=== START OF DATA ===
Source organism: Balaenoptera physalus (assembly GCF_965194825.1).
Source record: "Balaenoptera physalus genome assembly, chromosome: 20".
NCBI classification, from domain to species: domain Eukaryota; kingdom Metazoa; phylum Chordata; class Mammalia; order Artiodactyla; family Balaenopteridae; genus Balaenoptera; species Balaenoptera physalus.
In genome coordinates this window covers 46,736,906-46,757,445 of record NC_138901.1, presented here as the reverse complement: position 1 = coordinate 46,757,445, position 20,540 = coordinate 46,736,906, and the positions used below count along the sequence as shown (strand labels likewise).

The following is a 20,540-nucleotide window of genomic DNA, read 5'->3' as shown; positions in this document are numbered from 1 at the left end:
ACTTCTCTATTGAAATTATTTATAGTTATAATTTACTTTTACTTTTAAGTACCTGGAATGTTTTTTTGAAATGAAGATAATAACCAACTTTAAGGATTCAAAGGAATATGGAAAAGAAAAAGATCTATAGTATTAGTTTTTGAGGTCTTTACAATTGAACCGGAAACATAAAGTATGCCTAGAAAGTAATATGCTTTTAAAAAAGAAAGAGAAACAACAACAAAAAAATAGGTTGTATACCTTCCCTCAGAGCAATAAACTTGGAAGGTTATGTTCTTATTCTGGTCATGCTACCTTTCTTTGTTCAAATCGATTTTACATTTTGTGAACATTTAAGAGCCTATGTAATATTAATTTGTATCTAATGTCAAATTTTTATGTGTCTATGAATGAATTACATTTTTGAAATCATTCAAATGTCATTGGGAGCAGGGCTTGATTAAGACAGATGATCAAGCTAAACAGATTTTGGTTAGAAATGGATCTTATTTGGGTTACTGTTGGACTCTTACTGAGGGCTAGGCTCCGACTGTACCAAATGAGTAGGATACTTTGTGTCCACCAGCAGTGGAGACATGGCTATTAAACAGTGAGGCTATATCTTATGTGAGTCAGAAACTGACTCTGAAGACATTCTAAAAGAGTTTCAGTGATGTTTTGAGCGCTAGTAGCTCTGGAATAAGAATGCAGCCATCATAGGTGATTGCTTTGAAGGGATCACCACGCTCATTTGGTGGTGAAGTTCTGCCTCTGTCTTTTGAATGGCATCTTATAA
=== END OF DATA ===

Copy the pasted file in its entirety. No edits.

Source organism: Balaenoptera physalus (assembly GCF_965194825.1).
Source record: "Balaenoptera physalus genome assembly, chromosome: 20".
NCBI classification, from domain to species: domain Eukaryota; kingdom Metazoa; phylum Chordata; class Mammalia; order Artiodactyla; family Balaenopteridae; genus Balaenoptera; species Balaenoptera physalus.
In genome coordinates this window covers 46,736,906-46,757,445 of record NC_138901.1, presented here as the reverse complement: position 1 = coordinate 46,757,445, position 20,540 = coordinate 46,736,906, and the positions used below count along the sequence as shown (strand labels likewise).

The following is a 20,540-nucleotide window of genomic DNA, read 5'->3' as shown; positions in this document are numbered from 1 at the left end:
ACTTCTCTATTGAAATTATTTATAGTTATAATTTACTTTTACTTTTAAGTACCTGGAATGTTTTTTTGAAATGAAGATAATAACCAACTTTAAGGATTCAAAGGAATATGGAAAAGAAAAAGATCTATAGTATTAGTTTTTGAGGTCTTTACAATTGAACCGGAAACATAAAGTATGCCTAGAAAGTAATATGCTTTTAAAAAAGAAAGAGAAACAACAACAAAAAAATAGGTTGTATACCTTCCCTCAGAGCAATAAACTTGGAAGGTTATGTTCTTATTCTGGTCATGCTACCTTTCTTTGTTCAAATCGATTTTACATTTTGTGAACATTTAAGAGCCTATGTAATATTAATTTGTATCTAATGTCAAATTTTTATGTGTCTATGAATGAATTACATTTTTGAAATCATTCAAATGTCATTGGGAGCAGGGCTTGATTAAGACAGATGATCAAGCTAAACAGATTTTGGTTAGAAATGGATCTTATTTGGGTTACTGTTGGACTCTTACTGAGGGCTAGGCTCCGACTGTACCAAATGAGTAGGATACTTTGTGTCCACCAGCAGTGGAGACATGGCTATTAAACAGTGAGGCTATATCTTATGTGAGTCAGAAACTGACTCTGAAGACATTCTAAAAGAGTTTCAGTGATGTTTTGAGCGCTAGTAGCTCTGGAATAAGAATGCAGCCATCATAGGTGATTGCTTTGAAGGGATCACCACGCTCATTTGGTGGTGAAGTTCTGCCTCTGTCTTTTGAATGGCATCTTATAA